This long-running children’s series may not be doing it on purpose, but is making significant strides in LGBT acceptance in Japan.

Toei-Animation recently announced that the next iteration of Pretty Cure will begin in Spring of 2018 titled Hugtto Pretty Cure. This is normal for the Pretty Cure franchise which reboots with new characters, plot lines, and merchandising opportunities every year.

● Hugtto Pretty Cure

For those unfamiliar with the show, Pretty Cure is a long-running anime series that began in 2004 in which teenage girls gain magical powers to battle the forces of evil. The series is hugely popular with young girls in Japan and has a massive line of toys, along with live musical shows that draw large crowds.

With the announcement Hugtto Pretty Cure one 2-chan poster remarked: “This is totally going to be a lesbian anime…”

At first, that might seem like a crass assessment of a show aimed at little girls, but if you’ve watched Pretty Cure you’d quickly find that it’s not unwarranted.

● Chocolate Macarons anyone?

My first experience with Pretty Cure came with the current season Pretty Cure A La Mode as my daughter had just gotten old enough to get into it. In A La Mode there is a team of five girls who use the combined powers of animals and baked goods to battle with.

It had surprisingly good action scenes considering they were essentially just throwing giant cakes at their foes. However, while watching, it didn’t take long to notice that something was going on between the two older teammates of the group. Of course, my daughter didn’t pay it any mind, but any adult could easily tell that Cure Chocolat (the brown one) and Cure Macaron (the purple one) were totally into each other.

This subtext is both so obvious and yet so coy, it’s actually rather impressively handled. To give you a quick sense, here is a fan-made video showing some of the pair’s more intimate moments over the season.

These two characters are said to be based on roles in the all-female Takarazuka Revue, a legendary theatre company in Hyogo Prefecture. While the character designs are certainly a homage, there is still more to unwrap with this show.

● Yuri Fanbase

The previous music video clearly wasn’t made by a six-year-old, so you can probably realize that there is a wider fanbase to Pretty Cure than meets the eye. Digging a little into the series’ past seasons, there has been a growing number of yuri fans getting behind these magical girls. Yuri is a genre of manga and anime that deals with romantic relationships between female characters.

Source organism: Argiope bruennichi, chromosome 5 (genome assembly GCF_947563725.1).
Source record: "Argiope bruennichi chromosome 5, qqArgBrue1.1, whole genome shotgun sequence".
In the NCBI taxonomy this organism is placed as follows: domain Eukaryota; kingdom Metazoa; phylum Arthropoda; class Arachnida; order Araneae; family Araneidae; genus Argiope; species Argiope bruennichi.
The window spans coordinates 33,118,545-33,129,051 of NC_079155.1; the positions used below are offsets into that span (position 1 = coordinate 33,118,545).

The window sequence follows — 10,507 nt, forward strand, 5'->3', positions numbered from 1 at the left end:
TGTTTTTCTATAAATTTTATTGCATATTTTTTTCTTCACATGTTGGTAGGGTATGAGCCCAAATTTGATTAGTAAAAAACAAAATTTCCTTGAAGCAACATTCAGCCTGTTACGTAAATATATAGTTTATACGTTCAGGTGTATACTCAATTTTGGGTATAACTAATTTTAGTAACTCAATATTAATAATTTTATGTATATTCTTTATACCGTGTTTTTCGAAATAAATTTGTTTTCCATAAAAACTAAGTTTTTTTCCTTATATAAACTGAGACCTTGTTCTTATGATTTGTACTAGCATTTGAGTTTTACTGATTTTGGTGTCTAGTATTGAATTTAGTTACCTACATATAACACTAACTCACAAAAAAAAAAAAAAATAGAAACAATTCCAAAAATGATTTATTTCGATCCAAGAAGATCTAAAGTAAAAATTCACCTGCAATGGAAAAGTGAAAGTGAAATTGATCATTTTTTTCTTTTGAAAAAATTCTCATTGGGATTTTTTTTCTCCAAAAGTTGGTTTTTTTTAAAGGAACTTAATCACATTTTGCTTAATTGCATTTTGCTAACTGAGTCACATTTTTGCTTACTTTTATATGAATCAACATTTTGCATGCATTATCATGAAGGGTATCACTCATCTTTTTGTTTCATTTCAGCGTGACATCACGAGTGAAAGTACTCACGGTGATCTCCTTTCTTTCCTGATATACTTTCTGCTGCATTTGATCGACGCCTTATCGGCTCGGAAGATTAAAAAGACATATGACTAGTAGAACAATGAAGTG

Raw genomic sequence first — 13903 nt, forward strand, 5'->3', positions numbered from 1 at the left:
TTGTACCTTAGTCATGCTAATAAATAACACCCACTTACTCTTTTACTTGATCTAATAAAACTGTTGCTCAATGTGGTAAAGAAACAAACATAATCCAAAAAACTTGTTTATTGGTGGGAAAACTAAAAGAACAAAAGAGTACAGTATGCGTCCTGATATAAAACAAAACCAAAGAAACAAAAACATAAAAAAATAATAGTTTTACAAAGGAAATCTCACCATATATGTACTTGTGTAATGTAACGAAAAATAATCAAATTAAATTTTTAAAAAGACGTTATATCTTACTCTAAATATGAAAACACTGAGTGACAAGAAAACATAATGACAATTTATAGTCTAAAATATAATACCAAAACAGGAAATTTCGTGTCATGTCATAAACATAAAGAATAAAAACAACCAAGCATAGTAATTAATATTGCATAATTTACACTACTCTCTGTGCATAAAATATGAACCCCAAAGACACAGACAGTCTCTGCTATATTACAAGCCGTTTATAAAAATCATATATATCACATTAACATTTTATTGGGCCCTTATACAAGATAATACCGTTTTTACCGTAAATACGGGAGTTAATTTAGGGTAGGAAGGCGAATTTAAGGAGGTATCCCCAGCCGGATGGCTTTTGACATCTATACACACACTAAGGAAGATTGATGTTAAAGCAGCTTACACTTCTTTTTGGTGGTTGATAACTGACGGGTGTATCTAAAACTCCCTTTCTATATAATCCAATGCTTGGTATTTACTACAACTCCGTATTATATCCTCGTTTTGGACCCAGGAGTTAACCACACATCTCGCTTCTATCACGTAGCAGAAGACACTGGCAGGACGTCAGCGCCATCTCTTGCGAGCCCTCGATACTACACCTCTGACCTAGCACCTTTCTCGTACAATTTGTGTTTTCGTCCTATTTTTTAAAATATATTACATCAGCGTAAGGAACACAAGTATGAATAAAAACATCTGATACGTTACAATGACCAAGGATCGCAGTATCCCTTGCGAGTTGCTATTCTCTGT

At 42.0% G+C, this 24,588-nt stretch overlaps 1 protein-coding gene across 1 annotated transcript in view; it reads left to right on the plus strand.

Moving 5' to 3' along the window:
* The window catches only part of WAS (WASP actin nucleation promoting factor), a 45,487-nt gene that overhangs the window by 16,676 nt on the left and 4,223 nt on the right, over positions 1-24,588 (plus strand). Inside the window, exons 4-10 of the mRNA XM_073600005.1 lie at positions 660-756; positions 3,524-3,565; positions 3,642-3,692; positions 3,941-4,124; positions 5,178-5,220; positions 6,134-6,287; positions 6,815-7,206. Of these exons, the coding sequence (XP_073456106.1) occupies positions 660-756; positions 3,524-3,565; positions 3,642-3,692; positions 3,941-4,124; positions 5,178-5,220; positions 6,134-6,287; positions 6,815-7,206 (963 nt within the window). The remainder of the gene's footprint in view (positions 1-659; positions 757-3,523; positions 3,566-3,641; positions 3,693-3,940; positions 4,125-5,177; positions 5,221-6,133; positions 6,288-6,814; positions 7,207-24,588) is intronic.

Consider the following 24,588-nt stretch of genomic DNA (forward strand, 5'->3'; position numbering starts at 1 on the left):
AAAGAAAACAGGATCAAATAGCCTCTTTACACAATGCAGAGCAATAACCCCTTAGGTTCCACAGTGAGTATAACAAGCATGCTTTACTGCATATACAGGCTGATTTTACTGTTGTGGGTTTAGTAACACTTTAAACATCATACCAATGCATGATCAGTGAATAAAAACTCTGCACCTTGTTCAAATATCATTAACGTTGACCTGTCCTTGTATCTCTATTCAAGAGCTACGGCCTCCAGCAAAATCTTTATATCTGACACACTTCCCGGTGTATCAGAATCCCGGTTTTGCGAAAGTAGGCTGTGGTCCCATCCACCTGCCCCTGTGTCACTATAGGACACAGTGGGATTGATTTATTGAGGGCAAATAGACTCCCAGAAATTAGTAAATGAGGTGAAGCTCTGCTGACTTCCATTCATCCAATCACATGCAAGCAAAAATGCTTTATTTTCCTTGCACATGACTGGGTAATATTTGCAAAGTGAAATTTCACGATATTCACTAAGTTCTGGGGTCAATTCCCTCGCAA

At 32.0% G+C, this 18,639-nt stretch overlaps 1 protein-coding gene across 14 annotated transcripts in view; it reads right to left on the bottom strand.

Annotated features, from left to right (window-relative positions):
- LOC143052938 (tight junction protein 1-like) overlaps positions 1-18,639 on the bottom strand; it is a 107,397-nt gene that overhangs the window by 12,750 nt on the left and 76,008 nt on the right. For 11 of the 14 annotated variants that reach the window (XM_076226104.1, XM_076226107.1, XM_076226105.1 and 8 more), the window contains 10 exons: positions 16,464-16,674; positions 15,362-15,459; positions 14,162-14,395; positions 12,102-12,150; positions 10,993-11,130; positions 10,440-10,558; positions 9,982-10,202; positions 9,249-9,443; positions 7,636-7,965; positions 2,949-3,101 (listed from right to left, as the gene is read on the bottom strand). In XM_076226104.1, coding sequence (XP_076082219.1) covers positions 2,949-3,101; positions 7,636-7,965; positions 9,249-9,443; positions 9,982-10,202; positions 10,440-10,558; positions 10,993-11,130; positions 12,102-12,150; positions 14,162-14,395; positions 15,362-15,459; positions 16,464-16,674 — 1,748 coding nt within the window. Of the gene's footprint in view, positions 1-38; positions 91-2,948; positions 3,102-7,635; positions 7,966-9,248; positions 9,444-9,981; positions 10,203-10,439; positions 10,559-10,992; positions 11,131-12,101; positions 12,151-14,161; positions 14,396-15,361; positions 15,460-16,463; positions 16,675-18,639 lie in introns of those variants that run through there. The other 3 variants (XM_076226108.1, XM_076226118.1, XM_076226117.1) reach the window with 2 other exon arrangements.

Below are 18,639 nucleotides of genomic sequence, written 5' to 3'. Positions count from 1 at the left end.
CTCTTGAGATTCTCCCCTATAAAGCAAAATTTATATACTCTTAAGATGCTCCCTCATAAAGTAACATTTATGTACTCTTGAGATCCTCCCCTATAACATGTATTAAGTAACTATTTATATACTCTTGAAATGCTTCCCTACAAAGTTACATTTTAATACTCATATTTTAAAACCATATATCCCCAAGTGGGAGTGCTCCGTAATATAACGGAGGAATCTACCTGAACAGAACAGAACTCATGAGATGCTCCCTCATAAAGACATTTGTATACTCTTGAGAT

Given the themes of camaraderie between young women in Pretty Cure, it is no surprise that yuri fan fiction began to arise. It is, however, a surprise that Toei-Animation has clearly been playing into this and adding yuri elements to the series without getting too explicit.

Nothing against yuri, but this is a little sad because at first I was hoping the creator was simply trying to raise awareness of LGBT equality and acceptance among the youth of Japan. However, considering the creator and writer of Pretty Cure is Izumi Todo, a pseudonym for the entire corporate entity of Toei-Animation, it is rather likely that they just found an exploitable market to tap into.

● Akira Kenjo doesn’t owe us an explanation

Back when my four-year-old daughter was first teaching me about the Pretty Cure lore I noticed that Chocolat was the only one dressed in suits and had the real name of Akira which is a rather unisex name. So I asked, “Is Cure Chocolat a boy?”

“No,” she answered, “because Pretty Cure is all girls.”

“But Chocolat has pants, and is named Akira… and kind of looks like a boy.”

“Yes, Chocolat is a boy.”


Watching the anime yielded little clarity as well. I watched as the feminine-yet-deep-voiced (by former Takarazuka member Nanako Mori) Chocolat and Macaron gave each other doe eyes. I grew increasingly frustrated that the show never definitively explained what gender or sexual orientation Akira is and if there really was anything going on between her and Cure Macaron.

However, while my crusty old brain was busy trying to assign gender roles, my daughter was just enjoying Chocolat, Macaron, and the rest for what they were – and that’s pretty cool.

Akira never explains herself or her actions in the show, and she shouldn’t have to at all. Sadly, it took me a bit to figure out, but my kid already gets it and hopefully she’ll carry that attitude with her as she grows up.

● Back to the future of Pretty Cure

It’s no secret that Japan isn’t really known for its touchy-feely personal interactions, and hugging isn’t very common. So while westerners might find “hug” to be an innocent concept, given what we’ve just learnt about the series, there does appear to be some foreshadowing of more heavy-handed yuri content to come.

Of course, in order to keep the revenue flowing from the much more lucrative little girl market, they can’t go too far without drawing the wrath of conservative parents. It’s obvious that the real reason Akira doesn’t come out is because the backlash would be bad for Toei-Animation’s bottom line. But for kids, it simply comes across that her and Macaron’s orientation is not a big deal – which incidentally is exactly how it should be.

And so, as it has before and as it will in the future, this yin and yang of yuri fans and kid fans has – in an amazingly unintentional way – resulted in Pretty Cure being one of the more progressive children’s series around, featuring positive and grounded female role models living alternative lifestyles free of judgment.

Source: Toei-Animation, Kinisoku
Top image, video: YouTube/Luna Midnight
Insert image:  Toei-Animation